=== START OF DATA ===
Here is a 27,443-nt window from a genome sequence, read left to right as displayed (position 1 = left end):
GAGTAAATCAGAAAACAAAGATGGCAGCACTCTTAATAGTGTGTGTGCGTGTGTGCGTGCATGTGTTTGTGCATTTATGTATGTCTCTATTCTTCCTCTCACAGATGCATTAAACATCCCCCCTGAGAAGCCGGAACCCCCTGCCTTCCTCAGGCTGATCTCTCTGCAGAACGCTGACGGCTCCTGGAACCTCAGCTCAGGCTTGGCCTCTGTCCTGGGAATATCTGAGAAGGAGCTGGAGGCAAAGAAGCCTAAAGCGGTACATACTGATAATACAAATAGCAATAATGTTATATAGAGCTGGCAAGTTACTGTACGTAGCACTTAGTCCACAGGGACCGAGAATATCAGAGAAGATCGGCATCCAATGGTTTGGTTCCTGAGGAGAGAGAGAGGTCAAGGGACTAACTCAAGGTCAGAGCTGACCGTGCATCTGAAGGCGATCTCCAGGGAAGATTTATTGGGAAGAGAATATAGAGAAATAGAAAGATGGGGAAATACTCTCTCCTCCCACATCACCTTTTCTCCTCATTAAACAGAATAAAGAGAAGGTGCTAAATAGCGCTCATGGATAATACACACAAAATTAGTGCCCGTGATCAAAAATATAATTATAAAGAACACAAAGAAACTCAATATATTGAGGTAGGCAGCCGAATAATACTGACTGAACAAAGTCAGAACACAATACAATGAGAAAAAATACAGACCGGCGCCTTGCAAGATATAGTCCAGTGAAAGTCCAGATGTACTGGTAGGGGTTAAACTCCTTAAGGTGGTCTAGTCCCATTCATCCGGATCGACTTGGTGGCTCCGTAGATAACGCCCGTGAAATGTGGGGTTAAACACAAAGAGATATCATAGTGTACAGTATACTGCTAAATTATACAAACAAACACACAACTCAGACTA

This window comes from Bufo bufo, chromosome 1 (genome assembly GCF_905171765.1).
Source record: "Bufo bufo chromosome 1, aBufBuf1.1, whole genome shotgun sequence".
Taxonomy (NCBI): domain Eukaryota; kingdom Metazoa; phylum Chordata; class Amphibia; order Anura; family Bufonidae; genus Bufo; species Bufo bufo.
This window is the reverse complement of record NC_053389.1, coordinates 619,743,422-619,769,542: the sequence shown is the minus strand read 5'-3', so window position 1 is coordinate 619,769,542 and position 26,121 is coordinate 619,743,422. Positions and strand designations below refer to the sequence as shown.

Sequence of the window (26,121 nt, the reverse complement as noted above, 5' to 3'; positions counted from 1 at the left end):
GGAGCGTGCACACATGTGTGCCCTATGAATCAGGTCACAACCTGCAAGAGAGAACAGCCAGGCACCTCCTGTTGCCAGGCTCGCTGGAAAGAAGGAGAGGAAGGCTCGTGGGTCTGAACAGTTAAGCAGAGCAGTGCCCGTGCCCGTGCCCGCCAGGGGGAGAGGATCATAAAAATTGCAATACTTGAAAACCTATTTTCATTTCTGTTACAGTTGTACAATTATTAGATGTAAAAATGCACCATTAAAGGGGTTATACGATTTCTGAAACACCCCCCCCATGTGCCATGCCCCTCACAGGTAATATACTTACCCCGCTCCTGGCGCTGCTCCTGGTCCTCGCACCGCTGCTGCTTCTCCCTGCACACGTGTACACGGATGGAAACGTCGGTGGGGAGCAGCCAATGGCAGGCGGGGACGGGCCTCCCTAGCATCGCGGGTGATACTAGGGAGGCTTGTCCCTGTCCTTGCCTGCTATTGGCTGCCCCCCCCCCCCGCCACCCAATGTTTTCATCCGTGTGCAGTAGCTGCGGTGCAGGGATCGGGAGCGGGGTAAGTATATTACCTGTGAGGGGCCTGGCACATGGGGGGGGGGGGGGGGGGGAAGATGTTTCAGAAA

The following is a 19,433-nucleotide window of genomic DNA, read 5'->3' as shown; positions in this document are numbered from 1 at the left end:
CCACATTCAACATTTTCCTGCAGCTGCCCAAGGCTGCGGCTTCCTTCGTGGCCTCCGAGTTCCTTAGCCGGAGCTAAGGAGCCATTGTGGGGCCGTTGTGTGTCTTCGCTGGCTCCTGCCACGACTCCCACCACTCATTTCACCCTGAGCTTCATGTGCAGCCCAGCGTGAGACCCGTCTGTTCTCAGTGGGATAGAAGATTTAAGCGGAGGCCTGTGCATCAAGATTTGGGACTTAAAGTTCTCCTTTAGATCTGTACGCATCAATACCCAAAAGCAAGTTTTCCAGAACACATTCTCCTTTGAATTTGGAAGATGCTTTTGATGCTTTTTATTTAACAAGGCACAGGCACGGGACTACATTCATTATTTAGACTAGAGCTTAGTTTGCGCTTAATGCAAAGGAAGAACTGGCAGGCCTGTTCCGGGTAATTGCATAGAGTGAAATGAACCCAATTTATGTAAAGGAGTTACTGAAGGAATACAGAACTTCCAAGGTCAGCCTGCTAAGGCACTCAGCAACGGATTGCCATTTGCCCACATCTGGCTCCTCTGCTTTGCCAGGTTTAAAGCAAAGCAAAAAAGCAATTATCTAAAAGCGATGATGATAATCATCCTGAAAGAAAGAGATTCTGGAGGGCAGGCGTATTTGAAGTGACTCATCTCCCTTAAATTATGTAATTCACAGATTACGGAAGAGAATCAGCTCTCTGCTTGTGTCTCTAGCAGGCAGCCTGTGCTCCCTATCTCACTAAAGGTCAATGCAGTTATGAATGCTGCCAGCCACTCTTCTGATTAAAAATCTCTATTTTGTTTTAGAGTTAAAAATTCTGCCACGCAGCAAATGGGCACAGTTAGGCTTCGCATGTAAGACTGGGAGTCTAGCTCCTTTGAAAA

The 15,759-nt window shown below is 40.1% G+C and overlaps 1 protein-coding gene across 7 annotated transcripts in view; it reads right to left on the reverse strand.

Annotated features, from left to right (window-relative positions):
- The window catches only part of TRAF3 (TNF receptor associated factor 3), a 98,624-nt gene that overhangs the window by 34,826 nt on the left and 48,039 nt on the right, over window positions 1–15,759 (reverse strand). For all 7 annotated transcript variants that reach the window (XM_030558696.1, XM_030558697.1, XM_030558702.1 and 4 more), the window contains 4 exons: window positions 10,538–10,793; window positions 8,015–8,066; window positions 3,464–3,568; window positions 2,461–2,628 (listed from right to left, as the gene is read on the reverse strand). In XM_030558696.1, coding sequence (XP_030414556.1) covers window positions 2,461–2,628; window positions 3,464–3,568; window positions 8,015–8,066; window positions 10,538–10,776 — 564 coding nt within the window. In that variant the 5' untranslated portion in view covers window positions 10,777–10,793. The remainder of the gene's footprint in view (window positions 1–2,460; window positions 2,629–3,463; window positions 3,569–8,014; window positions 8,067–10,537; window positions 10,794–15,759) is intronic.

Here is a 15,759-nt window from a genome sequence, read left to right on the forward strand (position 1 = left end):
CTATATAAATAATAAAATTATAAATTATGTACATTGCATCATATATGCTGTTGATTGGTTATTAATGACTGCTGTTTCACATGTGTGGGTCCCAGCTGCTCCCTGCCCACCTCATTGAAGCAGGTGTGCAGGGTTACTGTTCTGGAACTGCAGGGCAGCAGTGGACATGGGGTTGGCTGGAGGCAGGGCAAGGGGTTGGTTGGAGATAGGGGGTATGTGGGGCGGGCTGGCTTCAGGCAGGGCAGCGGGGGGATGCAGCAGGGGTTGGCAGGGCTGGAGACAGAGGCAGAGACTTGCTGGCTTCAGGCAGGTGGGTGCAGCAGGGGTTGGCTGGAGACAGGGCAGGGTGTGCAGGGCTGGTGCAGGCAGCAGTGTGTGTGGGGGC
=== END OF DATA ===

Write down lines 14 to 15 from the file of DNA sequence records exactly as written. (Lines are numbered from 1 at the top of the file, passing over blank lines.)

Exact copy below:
Here is a 15,759-nt window from a genome sequence, read left to right on the forward strand (position 1 = left end):
CTATATAAATAATAAAATTATAAATTATGTACATTGCATCATATATGCTGTTGATTGGTTATTAATGACTGCTGTTTCACATGTGTGGGTCCCAGCTGCTCCCTGCCCACCTCATTGAAGCAGGTGTGCAGGGTTACTGTTCTGGAACTGCAGGGCAGCAGTGGACATGGGGTTGGCTGGAGGCAGGGCAAGGGGTTGGTTGGAGATAGGGGGTATGTGGGGCGGGCTGGCTTCAGGCAGGGCAGCGGGGGGATGCAGCAGGGGTTGGCAGGGCTGGAGACAGAGGCAGAGACTTGCTGGCTTCAGGCAGGTGGGTGCAGCAGGGGTTGGCTGGAGACAGGGCAGGGTGTGCAGGGCTGGTGCAGGCAGCAGTGTGTGTGGGGGC